Members of Madigan’s staff and the governor’s staff were soon in touch with the IHPA. Madigan’s staff asked whether Beckett’s group was the ALPLM’s only advisory board; Martin had a conversation with Jerome Stermer, the governor’s chief of staff. Just what they discussed isn’t clear.

“I appreciate you taking the time to discuss ALPLM today,” Martin wrote in an email to Stermer eight months ago, days before Madigan’s staff asked about advisory boards. “Please know I have every intention of making this situation work.”

One month later, Mackevich received a legal opinion from Tom Schanzle-Haskins, a lawyer in private practice, whom she had tasked with telling her whether the IHPA director had authority to make decisions for the ALPLM. The answer was no, according to Schanzle-Haskins – both Mackevich, who serves at the pleasure of the governor, and Martin, who is appointed by the IHPA board, report to the IHPA board, which is appointed by Quinn.

“The clear intent of the statute, from its plain language, is not to include the Abraham Presidential Library and Museum within the jurisdiction of the Historic Sites and Preservation Division of the agency,” the lawyer wrote.

Martin, who sounds like she thinks she’s the boss in emails to Mackevich, subsequently got an opinion from Garth Madison, the IHPA’s general counsel, and Quinn’s office informed her that the governor’s staff had identified “errors and omissions” in Schanzle-Haskins’ analysis.

Last December, the IHPA board talked about the need for an endowment, perhaps as much as $1 million, when Beckett, accompanied by former U.S. Sen. Adlai Stevenson III, told board members that the Stevenson family wanted to donate papers dating to the 19th century, with some items put on display in the library.

The proposed Stevenson gift has been a divider. Last September, Martin complained that Mackevich had been meeting with Stevenson and Wayne Whalen, chairman of the Abraham Lincoln Presidential Library Foundation that raises funds, about the proposed gift. She was upset that she hadn’t been included.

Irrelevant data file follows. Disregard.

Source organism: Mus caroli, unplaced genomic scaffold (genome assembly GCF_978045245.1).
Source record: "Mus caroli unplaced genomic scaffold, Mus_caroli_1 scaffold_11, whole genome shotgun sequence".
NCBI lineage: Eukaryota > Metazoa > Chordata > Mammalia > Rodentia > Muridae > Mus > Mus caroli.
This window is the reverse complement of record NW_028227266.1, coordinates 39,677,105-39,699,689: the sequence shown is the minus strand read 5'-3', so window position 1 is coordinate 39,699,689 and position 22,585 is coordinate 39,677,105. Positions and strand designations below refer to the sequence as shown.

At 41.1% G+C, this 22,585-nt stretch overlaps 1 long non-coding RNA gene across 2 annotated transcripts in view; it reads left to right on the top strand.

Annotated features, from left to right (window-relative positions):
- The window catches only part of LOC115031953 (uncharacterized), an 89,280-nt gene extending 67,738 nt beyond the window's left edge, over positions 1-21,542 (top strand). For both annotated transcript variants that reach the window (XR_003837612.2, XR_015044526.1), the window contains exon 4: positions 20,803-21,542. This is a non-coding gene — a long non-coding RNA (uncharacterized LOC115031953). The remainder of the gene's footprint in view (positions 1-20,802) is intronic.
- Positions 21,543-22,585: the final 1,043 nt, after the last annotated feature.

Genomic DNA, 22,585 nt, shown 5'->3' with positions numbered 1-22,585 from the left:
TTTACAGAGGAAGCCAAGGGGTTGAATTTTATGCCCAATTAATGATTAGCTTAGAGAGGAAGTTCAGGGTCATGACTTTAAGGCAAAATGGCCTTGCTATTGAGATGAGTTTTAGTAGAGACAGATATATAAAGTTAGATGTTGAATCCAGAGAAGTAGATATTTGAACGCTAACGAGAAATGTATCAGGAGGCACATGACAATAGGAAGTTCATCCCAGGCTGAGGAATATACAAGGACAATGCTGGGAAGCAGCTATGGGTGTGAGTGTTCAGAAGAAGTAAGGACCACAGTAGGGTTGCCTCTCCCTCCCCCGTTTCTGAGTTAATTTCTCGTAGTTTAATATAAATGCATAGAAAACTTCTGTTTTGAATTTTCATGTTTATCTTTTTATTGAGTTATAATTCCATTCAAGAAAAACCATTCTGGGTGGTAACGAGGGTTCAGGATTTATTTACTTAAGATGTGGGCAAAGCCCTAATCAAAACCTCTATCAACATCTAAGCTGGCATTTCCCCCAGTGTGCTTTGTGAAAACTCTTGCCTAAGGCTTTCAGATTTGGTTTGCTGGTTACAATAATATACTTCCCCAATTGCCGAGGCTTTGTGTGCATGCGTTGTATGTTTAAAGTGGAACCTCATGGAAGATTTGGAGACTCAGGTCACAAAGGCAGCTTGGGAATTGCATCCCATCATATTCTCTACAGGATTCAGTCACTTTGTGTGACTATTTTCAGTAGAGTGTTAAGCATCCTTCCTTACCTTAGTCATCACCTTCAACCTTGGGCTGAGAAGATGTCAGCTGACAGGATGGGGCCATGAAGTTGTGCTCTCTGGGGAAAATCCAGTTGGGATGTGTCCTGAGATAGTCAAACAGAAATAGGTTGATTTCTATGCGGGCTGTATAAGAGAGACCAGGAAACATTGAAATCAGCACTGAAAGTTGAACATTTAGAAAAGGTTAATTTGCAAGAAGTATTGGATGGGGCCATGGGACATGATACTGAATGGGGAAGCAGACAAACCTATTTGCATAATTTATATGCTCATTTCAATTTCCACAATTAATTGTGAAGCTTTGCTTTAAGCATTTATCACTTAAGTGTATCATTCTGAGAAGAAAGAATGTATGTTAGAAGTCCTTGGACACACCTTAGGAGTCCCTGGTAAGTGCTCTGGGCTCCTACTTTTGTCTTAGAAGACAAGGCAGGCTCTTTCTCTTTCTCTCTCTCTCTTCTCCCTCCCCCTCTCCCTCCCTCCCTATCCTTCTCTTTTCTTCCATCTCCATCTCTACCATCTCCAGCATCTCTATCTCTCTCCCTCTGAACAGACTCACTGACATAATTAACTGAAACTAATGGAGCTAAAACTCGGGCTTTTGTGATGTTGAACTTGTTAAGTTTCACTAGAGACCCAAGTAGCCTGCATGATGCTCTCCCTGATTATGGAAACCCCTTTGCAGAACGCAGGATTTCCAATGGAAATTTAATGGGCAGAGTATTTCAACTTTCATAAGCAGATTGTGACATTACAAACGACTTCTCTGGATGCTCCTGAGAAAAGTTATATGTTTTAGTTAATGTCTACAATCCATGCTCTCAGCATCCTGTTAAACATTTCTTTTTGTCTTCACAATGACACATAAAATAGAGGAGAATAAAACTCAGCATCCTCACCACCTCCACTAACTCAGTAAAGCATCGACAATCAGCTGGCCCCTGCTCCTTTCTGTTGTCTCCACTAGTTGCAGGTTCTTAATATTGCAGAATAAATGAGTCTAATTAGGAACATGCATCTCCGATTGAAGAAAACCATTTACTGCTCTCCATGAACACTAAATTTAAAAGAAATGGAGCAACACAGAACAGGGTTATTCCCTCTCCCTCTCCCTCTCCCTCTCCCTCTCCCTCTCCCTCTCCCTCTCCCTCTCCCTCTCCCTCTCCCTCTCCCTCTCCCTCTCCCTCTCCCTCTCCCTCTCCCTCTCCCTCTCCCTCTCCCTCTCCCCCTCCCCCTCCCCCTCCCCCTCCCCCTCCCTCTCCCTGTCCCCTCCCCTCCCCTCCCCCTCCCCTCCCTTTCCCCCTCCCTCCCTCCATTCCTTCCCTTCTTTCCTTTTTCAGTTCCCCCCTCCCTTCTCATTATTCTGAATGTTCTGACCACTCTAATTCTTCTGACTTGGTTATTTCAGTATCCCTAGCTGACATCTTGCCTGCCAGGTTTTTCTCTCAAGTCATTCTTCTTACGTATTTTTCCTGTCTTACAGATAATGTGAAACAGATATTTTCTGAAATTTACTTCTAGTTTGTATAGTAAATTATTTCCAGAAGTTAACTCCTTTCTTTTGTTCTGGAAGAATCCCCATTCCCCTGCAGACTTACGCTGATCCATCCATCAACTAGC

“Her actions are quite frankly reckless and my concern is how this ultimately reflects on our credibility and reputation,” Martin wrote in an email to IHPA chairwoman Sunny Fischer and Simone McNeil, then operations director for Quinn who now heads Central Management Services. “I’m concerned she’s making promises we cannot keep.”

Martin said she was concerned about the cost of exhibiting the Stevenson gift. Carla Knorowski, director of the foundation, also had concerns and sent an email to Mackevich, but the contents were redacted in a copy provided by the IHPA.

ALPLM executive director Eileen Mackevich has been locked in a power struggle for at least nine months.

Despite concerns, Beckett’s advisory board in March approved a gift agreement and forwarded it to the IHPA board for final approval. Martin seethed, telling Justin Cajindos, Quinn’s deputy chief of staff, that the IHPA board would bypass Beckett’s board and negotiate directly with the Stevenson family. She complained in an email that the advisory board had ignored the IHPA board’s request to amend a draft agreement, and Beckett had not allowed her to speak until the advisory board had finished its discussion.

“It is not likely the IHPA board will approve this agreement as it stands in June,” wrote Martin, who told the IHPA board in prepared remarks last week that the IHPA staff has “fine-tuned” the agreement scheduled for consideration by the agency board on Monday, June 23.

Shortly after Beckett’s board approved the gift agreement, Martin was again battling Mackevich, who wanted to reorganize the library staff that includes the collections arm of the museum and also hire consultants to evaluate library operations and suggest improvements. Back off, Martin ordered.

“I must insist that you halt any activity to reassign or reorganize staff and the organizational chart,” Martin wrote in an April email to the museum director. “These are specific task (sic) of the HR division and when communicating or redirecting bargaining unit employees you put the agency at risk of a grievance if you do not follow the set guidelines and rules set forth by the union.”

The library and museum, Martin warned, was facing cuts.

“I want to be sure you fully understand the magnitude of the ‘Dooms Day’ budget that is currently be(ing) considered by the legislature and until a budget is passed there is no certainty of how the ALPLM will be affected,” Martin wrote.

By then, Beckett had drafted a bill to separate the museum from IHPA. He says that he gave the bill to Sen. Michael Frerichs, D-Champaign, and the legislation was soon in Madigan’s hands. By early May, he and Mackevich were meeting with the speaker’s staff.